Muscular dystrophy, Neuroscience 2013, mobile apps, knee ligaments and more in this week’s LabBook, our weekly roundup of University of Chicago Medicine & Biological Sciences research news from our blogs, around campus and the internet.
This week on the blog:
- Last weekend nearly 30,000 neuroscientists and neuroscientists-in-training made their way to the San Diego bay front for Neuroscience 2013. Check out our two-part coverage (Part 1, Part 2) of UChicago scientists at the conference, complete with video presentations.
- Last week UChicago physicians and entrepreneurs also gathered to discuss how mobile technology is changing health care.
- DNA is often called “the building block of life,” but life on earth may have started with its partner molecule, RNA.
- We spoke to orthopedic surgeon Martin Leland the discovery a new knee ligament and how it could affect those undergoing ACL surgery.
From our partner blog UChicago Cancer Conversations:
- Renowned UChicago cancer geneticist Janet D. Rowley, MD, has been named this year’s recipient of the Partners in Discovery Award from the University of Chicago Cancer Research Foundation (UCCRF) Women’s Board.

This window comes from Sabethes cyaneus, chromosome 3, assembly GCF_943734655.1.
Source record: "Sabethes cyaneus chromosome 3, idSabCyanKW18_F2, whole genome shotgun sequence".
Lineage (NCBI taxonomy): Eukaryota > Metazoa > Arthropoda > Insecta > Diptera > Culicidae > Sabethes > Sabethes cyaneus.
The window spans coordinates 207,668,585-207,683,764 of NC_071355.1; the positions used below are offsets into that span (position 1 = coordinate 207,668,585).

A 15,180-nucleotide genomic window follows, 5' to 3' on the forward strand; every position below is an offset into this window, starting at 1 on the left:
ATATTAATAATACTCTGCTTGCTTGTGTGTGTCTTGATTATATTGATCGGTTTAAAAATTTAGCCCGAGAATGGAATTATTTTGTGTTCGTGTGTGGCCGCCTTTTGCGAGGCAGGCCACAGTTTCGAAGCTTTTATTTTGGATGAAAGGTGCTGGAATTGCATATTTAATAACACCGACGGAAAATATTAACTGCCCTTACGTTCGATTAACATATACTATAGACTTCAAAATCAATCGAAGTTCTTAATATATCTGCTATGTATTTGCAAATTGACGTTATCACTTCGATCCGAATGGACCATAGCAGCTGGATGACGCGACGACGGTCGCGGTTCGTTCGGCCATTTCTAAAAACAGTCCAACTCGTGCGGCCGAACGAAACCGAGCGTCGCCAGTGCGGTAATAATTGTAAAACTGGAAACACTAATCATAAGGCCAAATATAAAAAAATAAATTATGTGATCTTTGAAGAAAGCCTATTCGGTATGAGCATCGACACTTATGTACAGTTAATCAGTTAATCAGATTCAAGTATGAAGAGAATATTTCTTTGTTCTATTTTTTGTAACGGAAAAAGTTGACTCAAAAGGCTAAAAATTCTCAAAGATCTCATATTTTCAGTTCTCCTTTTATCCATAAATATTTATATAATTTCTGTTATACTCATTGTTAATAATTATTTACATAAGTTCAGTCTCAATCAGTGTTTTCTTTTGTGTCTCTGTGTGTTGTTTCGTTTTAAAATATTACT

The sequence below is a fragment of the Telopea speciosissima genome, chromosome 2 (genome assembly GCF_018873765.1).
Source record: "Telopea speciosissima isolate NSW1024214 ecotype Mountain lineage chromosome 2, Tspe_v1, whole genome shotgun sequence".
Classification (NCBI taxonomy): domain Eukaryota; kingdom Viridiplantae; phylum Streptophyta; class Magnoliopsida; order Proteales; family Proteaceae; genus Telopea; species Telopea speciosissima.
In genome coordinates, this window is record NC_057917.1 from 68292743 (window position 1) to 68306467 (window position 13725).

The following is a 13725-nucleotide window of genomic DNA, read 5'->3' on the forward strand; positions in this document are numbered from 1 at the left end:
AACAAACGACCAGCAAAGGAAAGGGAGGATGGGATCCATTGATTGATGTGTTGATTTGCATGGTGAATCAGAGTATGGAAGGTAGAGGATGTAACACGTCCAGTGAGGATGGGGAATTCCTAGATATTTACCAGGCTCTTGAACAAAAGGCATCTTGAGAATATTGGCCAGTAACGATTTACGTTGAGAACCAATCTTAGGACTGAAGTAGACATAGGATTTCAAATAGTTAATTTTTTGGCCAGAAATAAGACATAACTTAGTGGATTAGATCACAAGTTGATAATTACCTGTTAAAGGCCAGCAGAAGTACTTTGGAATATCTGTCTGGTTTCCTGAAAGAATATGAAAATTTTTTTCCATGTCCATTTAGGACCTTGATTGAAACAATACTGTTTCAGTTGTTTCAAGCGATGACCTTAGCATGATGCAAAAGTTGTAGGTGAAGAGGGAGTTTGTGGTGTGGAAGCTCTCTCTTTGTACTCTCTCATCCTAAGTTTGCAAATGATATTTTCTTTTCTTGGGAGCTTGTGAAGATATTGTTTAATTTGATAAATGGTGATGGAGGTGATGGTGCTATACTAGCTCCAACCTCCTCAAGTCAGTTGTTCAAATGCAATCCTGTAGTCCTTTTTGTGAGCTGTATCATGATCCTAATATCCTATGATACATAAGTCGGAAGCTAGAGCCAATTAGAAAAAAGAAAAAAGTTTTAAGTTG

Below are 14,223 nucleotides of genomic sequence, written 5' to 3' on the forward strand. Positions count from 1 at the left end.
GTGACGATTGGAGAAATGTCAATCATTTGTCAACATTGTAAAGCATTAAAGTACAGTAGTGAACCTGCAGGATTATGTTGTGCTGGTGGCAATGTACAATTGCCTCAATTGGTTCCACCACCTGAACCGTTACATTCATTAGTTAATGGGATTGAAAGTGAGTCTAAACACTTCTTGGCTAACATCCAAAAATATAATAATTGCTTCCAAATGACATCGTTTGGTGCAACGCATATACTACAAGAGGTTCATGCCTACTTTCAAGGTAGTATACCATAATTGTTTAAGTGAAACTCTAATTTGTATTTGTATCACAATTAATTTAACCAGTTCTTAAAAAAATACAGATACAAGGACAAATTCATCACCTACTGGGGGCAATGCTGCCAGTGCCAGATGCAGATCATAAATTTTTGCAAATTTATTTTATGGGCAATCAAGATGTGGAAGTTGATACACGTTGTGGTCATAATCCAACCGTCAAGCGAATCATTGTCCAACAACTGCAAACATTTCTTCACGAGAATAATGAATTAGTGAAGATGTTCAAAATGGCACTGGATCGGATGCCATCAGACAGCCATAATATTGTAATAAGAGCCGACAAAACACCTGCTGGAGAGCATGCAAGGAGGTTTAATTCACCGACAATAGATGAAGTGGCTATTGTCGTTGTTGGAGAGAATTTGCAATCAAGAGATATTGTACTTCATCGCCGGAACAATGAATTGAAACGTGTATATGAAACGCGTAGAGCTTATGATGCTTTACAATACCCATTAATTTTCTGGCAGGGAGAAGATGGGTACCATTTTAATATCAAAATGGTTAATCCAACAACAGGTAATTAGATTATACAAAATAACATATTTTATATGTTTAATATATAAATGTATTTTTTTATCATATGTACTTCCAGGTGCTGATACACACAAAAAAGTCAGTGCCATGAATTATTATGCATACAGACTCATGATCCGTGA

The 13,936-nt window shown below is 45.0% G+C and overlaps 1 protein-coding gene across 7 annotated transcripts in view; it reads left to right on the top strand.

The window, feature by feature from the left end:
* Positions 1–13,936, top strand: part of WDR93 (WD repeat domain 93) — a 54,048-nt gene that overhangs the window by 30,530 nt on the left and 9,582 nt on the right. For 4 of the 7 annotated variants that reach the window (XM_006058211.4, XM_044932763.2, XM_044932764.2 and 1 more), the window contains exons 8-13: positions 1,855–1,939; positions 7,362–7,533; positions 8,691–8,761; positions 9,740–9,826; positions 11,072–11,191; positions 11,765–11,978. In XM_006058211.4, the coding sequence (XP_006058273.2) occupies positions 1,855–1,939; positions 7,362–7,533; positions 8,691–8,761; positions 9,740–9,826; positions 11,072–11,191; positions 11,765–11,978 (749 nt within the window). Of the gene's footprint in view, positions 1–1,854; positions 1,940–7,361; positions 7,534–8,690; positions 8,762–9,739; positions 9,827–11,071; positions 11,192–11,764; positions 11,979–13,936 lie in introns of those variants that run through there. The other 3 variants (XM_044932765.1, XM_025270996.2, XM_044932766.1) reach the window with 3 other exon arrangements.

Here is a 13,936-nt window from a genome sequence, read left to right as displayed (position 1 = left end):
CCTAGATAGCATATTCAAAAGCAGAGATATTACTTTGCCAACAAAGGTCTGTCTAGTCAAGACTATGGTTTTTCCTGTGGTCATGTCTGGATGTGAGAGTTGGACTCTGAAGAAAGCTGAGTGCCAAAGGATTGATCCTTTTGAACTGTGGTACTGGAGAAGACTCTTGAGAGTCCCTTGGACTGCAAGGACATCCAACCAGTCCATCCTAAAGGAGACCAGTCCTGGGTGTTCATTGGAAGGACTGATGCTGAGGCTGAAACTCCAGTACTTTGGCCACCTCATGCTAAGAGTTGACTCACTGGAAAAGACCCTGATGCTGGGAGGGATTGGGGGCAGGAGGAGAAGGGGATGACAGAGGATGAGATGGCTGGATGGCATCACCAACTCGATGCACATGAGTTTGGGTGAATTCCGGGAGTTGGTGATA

Research in the news:
- Today and tomorrow, the MacLean Center for Clinical Medical Ethics is celebrating its 25th Annual Dorothy J. MacLean Fellows Conference, marking a milestone for the program that pioneered the formal study of clinical medical ethics in the early 1980s.
- Speaking of ethics, Peter Angelos, associate director of the MacLean Center, went on WTTW’s Chicago Tonight to discuss ethical issues in the doctor-patient relationship.
- Medscape featured Richard Kraig’s research on a potential new therapy for multiple sclerosis that stimulates nerve cell regrowth. Science Life previously covered Kraig’s research on this area after the NIH awarded him a $1.5M grant in September.
- Finally, the Kurt+Peter Foundation, a non-profit that raises funds to apply current science to potential therapies for muscular dystrophy, awarded a two-year grant to Elizabeth McNally, professor of medicine and human genetics at the University of Chicago, to study a potential treatment for limb girdle muscular dystrophy, type 2C—a rare but severe form of muscular dystrophy.